Director of Operations
Julia Bowerman holds a degree in International Development Studies with Spanish from the University of Sussex, UK. After spending years studying global inequality, and the negative impacts that people or NGOs can have by trying to improve the world through their view of what is ‘right’, she decided to focus her efforts and intentions on projects promoting sustainable living. This different approach began with learning through volunteering at various eco-communities around Europe. Shortly after finishing university, she left Europe to continue this practice traveling around South America for four and a half years. She has been part of the Ka'Way Monti team since 2012 to help out with her organisational ablities, language skills, and creativity.
Through years of study and experience gained while traveling, Julia is a permaculturist, herbalist, seed guardian, and natural builder. She is fluent in Spanish, making her our resident translator. And she has studied with the likes of Gernot Minke, Whitey Flagg at Earth Ayni, Deb Lukas at Siskiyou Mountain Herbs, Blanca Rosa Alvarez at Permacultura Urbana El Bolson, Pastor Alvarez at Bioconstruyendo, to name a few, and she gained her first (of various) Permaculture Design Certification with Helder Valente in 2012.
Ka’Way Monti embodies many things that Julia is passionate about: Sustainable living through permaculture and natural construction; leadership and community strengthening for youth to pave the way towards a positive future; working with indigenous people for community empowerment and keeping ancestral knowledge alive; as well as holistic well-being and spiritual growth.
Chris holds a degree in Fine Arts, specializing in Film and Directing. After four formative years working in film in NY Chris took off on a lifelong dream of walking across the US. That began 11 years of travel that took him to every state in the US, Mexico, Europe and South America, and included stints working in coffee shops and running a warehouse in Seattle, WA.
Chris came to South America following a vision, and upon arrival in the mountains above Huaraz, Peru, he knew he was home. Since college Chris has proclaimed intentions to build a community from scratch, which made him “seem ridiculous,” but is a reality he is now fully immersed in with Ka’Way Monti. Chris has independently educated himself on community development, with many valuable lessons learned from his travels through, and living in, diverse communities.
Chris’s entrepreneurial spirit led to the establishment of the Ka’Way Monti School for Sustainability, and the Hof Hostel, both non-profit enterprises within the Ka’Way Monti organization. With a deep appreciation for history, Chris is sensitive to the risks of history repeating itself as Ka’Way Monti works with the best of intentions to support and create sustainable communities in the ancestral lands of the Quechua peoples.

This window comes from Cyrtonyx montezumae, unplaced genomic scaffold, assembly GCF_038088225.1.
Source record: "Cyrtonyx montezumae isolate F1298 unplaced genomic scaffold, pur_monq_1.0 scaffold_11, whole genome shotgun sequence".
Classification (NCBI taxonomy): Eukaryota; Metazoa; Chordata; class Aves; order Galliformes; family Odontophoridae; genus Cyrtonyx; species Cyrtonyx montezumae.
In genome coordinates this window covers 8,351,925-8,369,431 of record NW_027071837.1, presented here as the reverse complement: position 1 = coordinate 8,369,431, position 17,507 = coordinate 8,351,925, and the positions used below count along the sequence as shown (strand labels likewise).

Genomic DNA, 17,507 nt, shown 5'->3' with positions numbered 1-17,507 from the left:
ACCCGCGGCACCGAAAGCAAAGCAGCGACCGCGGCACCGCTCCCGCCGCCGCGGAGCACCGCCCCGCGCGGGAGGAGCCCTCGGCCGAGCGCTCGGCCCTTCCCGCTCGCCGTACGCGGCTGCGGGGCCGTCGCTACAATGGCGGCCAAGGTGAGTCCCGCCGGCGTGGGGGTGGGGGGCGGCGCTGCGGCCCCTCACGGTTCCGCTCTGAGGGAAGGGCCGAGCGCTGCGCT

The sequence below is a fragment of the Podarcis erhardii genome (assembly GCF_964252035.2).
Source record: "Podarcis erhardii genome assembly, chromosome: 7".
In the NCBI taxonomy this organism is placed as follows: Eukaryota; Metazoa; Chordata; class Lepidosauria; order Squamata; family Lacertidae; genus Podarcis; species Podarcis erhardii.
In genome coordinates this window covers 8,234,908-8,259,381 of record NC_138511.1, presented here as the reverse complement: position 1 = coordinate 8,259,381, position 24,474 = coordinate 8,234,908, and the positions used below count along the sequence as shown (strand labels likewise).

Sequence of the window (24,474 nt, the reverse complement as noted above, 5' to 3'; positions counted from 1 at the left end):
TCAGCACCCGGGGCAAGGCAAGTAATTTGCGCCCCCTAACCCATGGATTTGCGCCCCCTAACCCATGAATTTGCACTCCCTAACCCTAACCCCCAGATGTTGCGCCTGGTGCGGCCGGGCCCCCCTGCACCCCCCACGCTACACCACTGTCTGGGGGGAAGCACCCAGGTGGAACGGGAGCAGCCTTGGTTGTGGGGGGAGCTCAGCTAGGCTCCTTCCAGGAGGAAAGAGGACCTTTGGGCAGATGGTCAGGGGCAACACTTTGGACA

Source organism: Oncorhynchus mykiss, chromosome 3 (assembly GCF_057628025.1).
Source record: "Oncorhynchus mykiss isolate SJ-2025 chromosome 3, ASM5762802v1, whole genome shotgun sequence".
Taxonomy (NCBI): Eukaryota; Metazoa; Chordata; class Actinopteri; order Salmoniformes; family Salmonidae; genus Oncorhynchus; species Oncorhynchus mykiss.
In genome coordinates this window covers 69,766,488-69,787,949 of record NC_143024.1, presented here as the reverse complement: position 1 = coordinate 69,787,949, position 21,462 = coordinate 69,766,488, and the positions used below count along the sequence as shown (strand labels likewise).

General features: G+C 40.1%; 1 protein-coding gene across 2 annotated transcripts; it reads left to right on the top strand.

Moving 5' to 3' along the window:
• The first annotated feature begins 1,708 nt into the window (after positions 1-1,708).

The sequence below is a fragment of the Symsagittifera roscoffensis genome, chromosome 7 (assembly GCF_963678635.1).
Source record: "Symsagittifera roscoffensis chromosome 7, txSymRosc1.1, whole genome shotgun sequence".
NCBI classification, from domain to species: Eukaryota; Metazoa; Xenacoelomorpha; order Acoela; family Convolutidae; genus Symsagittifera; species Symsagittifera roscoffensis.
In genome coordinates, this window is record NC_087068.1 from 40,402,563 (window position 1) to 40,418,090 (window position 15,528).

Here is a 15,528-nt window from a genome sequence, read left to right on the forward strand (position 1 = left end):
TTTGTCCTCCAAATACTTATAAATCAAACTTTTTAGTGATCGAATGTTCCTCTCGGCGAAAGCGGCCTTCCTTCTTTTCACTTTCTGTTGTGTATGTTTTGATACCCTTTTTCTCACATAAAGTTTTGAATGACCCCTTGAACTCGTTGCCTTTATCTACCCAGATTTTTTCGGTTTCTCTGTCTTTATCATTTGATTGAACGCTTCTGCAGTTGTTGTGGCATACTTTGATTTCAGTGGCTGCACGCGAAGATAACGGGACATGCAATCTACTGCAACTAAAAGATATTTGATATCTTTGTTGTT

Primary Living-Change Facilitator
Dror Noy holds a diploma from Knowmads Business School in Amsterdam, and is a professor of Social Business Management at the Kibbutzim College of Education in Tel-Aviv. With a passion for community-living and adventure, Dror has spent the last 9 years working in the field of group dynamics and informal education working toward changing the current education paradigm.
Dror left his 9-5 marketing office job to set off into nature, learning and experiencing the world of Permaculture & eco-community living. After a 6 month quest, he joined the social change protest movement in Israel helping to establish a Jew-Arab camp in Jaffa to bring together the social needs of both communities. This experience helped him to realize that it was time to follow his calling and left Israel. For 3 years, he traveled working in different social and environmental projects across Asia, South America & Europe; exploring Permaculture, spirituality, & positive social change.
Dror is a social entrepreneur who guides processes of change & development in organizations & communities focusing on the topic of transformational learning & leadership in nature, with nature. He is a co-founder of “presente!” Organization For Changemakers in Education on the belief that in order to co-create new social realities, we must address the individual need for self-expression. Our hopes and dreams are essential for our future.
Ian graduated from North Carolina State University with a degree in Environmental Technology and Management. Shortly after, he took off for South America in pursuit of learning about sustainable development in international communities through first hand experience.
During his travels, he felt drawn to places of unique natural beauty, which is where he found Ka'Way Monti. There he collaborated as a volunteer on projects to develop onsite sustainable living and community cooperation.
Ian's passion lies in working with communities to become self sufficient in sustainable practices without the need for long term outside intervention. Ka'Way Monti opened a window into the workings of an organization with a vision on responsible development in Andean communities. This has inspired Ian to pursue working with communities in creating their own sustainable vision.
Currently, he is managing The Hof Hostel and is the onsite manager for all Ka'Way Monti programs for 2016/17.
David E. Hall, Ph.D., L.M.T.